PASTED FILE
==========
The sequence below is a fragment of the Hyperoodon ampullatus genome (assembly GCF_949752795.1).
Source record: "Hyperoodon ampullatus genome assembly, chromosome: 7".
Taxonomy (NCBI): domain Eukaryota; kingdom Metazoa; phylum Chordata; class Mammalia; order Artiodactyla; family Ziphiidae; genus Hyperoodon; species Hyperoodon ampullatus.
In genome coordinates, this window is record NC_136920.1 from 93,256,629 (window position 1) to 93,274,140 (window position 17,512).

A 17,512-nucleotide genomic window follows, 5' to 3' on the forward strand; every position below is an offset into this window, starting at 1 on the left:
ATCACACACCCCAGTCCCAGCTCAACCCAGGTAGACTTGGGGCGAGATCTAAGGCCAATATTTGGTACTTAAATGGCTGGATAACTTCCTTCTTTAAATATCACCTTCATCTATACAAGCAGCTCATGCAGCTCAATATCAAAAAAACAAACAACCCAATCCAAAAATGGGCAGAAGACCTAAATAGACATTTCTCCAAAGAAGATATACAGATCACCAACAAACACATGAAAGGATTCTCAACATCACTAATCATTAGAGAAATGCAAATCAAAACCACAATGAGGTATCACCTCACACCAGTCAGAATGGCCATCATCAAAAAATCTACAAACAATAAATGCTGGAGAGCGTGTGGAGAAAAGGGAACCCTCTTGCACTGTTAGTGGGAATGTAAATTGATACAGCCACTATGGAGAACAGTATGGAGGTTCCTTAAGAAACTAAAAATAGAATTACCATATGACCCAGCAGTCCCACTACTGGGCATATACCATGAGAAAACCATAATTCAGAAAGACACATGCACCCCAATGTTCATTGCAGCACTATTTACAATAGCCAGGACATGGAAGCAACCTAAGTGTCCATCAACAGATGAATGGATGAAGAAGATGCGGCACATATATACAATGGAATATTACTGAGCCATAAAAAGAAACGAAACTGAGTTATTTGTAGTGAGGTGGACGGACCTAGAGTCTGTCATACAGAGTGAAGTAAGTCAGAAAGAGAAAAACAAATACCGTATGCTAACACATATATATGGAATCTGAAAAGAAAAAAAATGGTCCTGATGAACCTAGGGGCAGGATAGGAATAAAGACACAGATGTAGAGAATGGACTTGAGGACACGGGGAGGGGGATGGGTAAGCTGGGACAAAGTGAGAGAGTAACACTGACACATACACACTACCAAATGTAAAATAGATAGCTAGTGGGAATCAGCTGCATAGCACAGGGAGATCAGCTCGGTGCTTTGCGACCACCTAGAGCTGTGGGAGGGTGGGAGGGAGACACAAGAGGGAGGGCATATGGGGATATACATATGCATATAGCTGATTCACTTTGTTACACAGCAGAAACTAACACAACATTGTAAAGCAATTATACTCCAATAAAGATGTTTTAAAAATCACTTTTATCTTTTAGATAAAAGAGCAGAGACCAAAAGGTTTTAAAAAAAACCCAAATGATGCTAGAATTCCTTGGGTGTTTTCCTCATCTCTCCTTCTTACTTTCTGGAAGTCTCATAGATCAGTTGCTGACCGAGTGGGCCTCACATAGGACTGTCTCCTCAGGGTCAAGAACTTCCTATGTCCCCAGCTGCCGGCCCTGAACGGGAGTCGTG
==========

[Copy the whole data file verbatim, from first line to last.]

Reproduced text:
The sequence below is a fragment of the Hyperoodon ampullatus genome (assembly GCF_949752795.1).
Source record: "Hyperoodon ampullatus genome assembly, chromosome: 7".
Taxonomy (NCBI): domain Eukaryota; kingdom Metazoa; phylum Chordata; class Mammalia; order Artiodactyla; family Ziphiidae; genus Hyperoodon; species Hyperoodon ampullatus.
In genome coordinates, this window is record NC_136920.1 from 93,256,629 (window position 1) to 93,274,140 (window position 17,512).

A 17,512-nucleotide genomic window follows, 5' to 3' on the forward strand; every position below is an offset into this window, starting at 1 on the left:
ATCACACACCCCAGTCCCAGCTCAACCCAGGTAGACTTGGGGCGAGATCTAAGGCCAATATTTGGTACTTAAATGGCTGGATAACTTCCTTCTTTAAATATCACCTTCATCTATACAAGCAGCTCATGCAGCTCAATATCAAAAAAACAAACAACCCAATCCAAAAATGGGCAGAAGACCTAAATAGACATTTCTCCAAAGAAGATATACAGATCACCAACAAACACATGAAAGGATTCTCAACATCACTAATCATTAGAGAAATGCAAATCAAAACCACAATGAGGTATCACCTCACACCAGTCAGAATGGCCATCATCAAAAAATCTACAAACAATAAATGCTGGAGAGCGTGTGGAGAAAAGGGAACCCTCTTGCACTGTTAGTGGGAATGTAAATTGATACAGCCACTATGGAGAACAGTATGGAGGTTCCTTAAGAAACTAAAAATAGAATTACCATATGACCCAGCAGTCCCACTACTGGGCATATACCATGAGAAAACCATAATTCAGAAAGACACATGCACCCCAATGTTCATTGCAGCACTATTTACAATAGCCAGGACATGGAAGCAACCTAAGTGTCCATCAACAGATGAATGGATGAAGAAGATGCGGCACATATATACAATGGAATATTACTGAGCCATAAAAAGAAACGAAACTGAGTTATTTGTAGTGAGGTGGACGGACCTAGAGTCTGTCATACAGAGTGAAGTAAGTCAGAAAGAGAAAAACAAATACCGTATGCTAACACATATATATGGAATCTGAAAAGAAAAAAAATGGTCCTGATGAACCTAGGGGCAGGATAGGAATAAAGACACAGATGTAGAGAATGGACTTGAGGACACGGGGAGGGGGATGGGTAAGCTGGGACAAAGTGAGAGAGTAACACTGACACATACACACTACCAAATGTAAAATAGATAGCTAGTGGGAATCAGCTGCATAGCACAGGGAGATCAGCTCGGTGCTTTGCGACCACCTAGAGCTGTGGGAGGGTGGGAGGGAGACACAAGAGGGAGGGCATATGGGGATATACATATGCATATAGCTGATTCACTTTGTTACACAGCAGAAACTAACACAACATTGTAAAGCAATTATACTCCAATAAAGATGTTTTAAAAATCACTTTTATCTTTTAGATAAAAGAGCAGAGACCAAAAGGTTTTAAAAAAAACCCAAATGATGCTAGAATTCCTTGGGTGTTTTCCTCATCTCTCCTTCTTACTTTCTGGAAGTCTCATAGATCAGTTGCTGACCGAGTGGGCCTCACATAGGACTGTCTCCTCAGGGTCAAGAACTTCCTATGTCCCCAGCTGCCGGCCCTGAACGGGAGTCGTG